Unless otherwise noted, all lectures and book talks are held in the Slave Quarters located at 15 George Street in Medford, Massachusetts. Visit our Directions and Map page for more information.
For regular public programs, admission is free for members, free for two guests per EBT card, and $10 for non-members. Tickets are available for purchase at the door unless otherwise noted.
Royall House and Slave Quarters Awarded Cummings Grant
We are proud to announce that the Royall House and Slave Quarters is one of 140 local nonprofits to receive grants through Cummings Foundation’s $25 Million Grant Program. Our organization was chosen from a total of 590 applicants during a competitive review process, and will receive $250,000 over 10 years.
“We are enormously grateful to Cummings Foundation for its faith in our museum’s work to tell a complex story of slavery and the contestation over freedom in America, and to amplify how the legacies of enslavement affect communities today,” said Royall House and Slave Quarters executive director Kyera Singleton. “The foundation’s long-term commitment will help us make the history of Northern slavery accessible and expansive through a social justice lens, supporting the staffing necessary to expand the interpretation of the museum through new programs, educational offerings, partnerships, and exhibits.”
The Cummings $25 Million Grant Program supports Massachusetts nonprofits that are based in and primarily serve Middlesex, Essex, and Suffolk counties. Through this place-based initiative, Cummings Foundation aims to give back in the area where it owns commercial buildings, all of which are managed, at no cost to the Foundation, by its affiliate, Cummings Properties.
“We aim to help meet the needs of people in all segments of our local community,” said Cummings Foundation executive director Joel Swets. “It is the incredible organizations we fund, however, that do the actual daily work to empower our neighbors, educate our children, fight for equity, and so much more.”
About Cummings Foundation: Woburn-based Cummings Foundation, Inc. was established in 1986 by Joyce and Bill Cummings and has grown to be one of the three largest private foundations in New England. The Foundation directly operates its own charitable subsidiaries, including New Horizons retirement communities in Marlborough and Woburn, and Veterinary School at Tufts, LLC in North Grafton. Additional information is available at www.CummingsFoundation.org.
Campaign Update from our Executive Director: Slave Quarters Preservation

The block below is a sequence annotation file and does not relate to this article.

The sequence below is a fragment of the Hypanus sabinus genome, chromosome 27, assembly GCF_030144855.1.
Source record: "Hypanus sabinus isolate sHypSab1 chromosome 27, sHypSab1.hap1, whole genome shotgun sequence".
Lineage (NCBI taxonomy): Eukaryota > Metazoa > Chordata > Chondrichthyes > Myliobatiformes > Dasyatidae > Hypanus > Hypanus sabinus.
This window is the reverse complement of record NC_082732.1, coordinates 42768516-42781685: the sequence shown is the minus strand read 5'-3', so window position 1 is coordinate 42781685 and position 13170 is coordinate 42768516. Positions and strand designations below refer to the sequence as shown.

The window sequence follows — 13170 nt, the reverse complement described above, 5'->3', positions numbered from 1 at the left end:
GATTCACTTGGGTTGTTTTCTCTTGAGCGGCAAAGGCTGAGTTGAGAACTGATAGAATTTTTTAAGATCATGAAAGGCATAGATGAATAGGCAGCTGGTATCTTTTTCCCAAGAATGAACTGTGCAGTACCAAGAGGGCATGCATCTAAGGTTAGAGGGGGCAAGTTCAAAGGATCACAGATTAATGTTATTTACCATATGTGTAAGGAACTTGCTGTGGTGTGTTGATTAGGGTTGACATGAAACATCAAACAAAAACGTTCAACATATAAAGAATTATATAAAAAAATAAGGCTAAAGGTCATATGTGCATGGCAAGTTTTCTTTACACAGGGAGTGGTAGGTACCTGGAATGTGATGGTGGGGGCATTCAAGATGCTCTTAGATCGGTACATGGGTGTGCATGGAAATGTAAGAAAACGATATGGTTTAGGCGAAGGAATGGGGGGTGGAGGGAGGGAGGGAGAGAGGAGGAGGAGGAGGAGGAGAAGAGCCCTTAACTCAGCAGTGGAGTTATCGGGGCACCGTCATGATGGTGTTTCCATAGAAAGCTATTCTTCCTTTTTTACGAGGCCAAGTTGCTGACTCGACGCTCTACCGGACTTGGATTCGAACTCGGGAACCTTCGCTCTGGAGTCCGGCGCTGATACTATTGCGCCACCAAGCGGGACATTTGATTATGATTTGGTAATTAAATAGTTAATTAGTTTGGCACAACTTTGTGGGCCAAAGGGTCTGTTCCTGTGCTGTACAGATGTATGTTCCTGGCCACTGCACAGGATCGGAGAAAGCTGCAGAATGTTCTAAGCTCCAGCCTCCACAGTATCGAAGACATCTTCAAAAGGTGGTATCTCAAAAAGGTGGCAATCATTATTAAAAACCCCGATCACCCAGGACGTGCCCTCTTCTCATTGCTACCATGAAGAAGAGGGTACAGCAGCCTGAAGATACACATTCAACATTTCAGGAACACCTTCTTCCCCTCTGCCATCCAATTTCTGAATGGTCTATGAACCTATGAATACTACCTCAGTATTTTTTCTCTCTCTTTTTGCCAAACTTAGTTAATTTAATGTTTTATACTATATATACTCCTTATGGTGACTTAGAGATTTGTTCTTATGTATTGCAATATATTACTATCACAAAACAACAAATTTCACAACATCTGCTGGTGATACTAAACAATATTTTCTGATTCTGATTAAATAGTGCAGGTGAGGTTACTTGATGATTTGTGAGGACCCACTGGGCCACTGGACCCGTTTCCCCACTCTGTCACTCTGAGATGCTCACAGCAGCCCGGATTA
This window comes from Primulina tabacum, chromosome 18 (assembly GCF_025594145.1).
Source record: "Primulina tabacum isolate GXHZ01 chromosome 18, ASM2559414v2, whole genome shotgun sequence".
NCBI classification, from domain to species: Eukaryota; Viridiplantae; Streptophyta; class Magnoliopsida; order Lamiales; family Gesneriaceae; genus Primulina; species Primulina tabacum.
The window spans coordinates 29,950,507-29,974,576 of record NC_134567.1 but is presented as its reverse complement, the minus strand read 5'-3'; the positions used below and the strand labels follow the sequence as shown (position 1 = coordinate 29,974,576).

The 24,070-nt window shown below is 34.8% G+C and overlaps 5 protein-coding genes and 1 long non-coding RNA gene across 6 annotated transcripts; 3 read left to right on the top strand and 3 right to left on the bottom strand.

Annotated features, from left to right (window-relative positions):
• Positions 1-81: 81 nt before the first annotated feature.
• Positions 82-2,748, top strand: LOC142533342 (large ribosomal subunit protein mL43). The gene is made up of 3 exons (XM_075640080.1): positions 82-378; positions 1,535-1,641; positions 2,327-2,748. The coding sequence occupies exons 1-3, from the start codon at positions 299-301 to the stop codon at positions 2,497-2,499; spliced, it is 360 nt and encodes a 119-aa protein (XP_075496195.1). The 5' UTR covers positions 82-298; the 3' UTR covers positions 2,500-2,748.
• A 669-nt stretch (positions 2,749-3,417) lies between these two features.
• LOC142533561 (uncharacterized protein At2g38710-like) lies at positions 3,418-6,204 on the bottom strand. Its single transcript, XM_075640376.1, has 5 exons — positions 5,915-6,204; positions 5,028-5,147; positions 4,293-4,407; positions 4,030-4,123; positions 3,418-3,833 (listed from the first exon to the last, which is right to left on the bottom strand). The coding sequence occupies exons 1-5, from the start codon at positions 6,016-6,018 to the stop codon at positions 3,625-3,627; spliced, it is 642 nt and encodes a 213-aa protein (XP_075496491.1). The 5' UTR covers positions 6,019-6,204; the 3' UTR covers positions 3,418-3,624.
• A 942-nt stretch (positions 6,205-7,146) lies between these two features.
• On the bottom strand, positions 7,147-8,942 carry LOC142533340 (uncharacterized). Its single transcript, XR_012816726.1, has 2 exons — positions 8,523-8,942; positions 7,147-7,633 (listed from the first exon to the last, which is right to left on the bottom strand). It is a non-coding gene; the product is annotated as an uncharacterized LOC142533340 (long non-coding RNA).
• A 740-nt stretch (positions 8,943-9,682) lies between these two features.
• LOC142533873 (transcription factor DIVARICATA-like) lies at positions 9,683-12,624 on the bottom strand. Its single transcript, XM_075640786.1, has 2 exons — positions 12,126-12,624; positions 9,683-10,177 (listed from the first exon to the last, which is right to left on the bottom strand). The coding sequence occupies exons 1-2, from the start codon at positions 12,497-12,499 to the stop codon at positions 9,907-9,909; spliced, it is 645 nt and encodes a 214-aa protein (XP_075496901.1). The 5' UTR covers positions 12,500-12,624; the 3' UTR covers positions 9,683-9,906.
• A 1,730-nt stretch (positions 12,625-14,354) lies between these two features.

We Did It!
When our campaign began, we were in the midst of what seemed like an impossible situation. We had to figure out how to finance the cost of unexpected and emergency repairs to the Slave Quarters while navigating the financial burden of closing our museum as a result of COVID-19.
As we often do at the RH&SQ, we turned to our community and asked for help. And, in our time of need, you all not only showed up but also you showed out! We have raised over $38,000 during the course of our campaign due to your generosity.
Because of your donations, our contractors are in the process of making the repairs to the Slave Quarters. The additional money we raised throughout the campaign will help us cover our operational costs, invest in technology for virtual programming, and bolster our programs on the legacies of enslavement today.
Although our campaign ends tonight, this is not a goodbye. We hope you will stay in touch with us on social media. And, if you want to keep up to date with our museum and our virtual programming for the Fall, please subscribe to our monthly e-newsletter.
With your support, we made the impossible, possible. Thank you from everyone at the RH&SQ. We are lucky to have you on our team!
All the best,
Museums are not Neutral
As people across the world take to the streets to protest the police killings of Breonna Taylor in Louisville, George Floyd in Minneapolis, and Tony McDade in Tallahassee, we have a responsibility to speak out.
We are committed to telling the history of slavery and freedom while highlighting how the legacy of enslavement creates systemic inequalities today. Thus, we stand in solidarity with the protesters bravely fighting against police violence and demanding justice, accountability, and a transformation of policies that sustain racial and economic inequalities.
Our job is not only to listen, but also to uplift and amplify the history and voices of Black people locally, nationally, and globally in the struggle for freedom.
Museums are not Neutral. Black Lives Matter.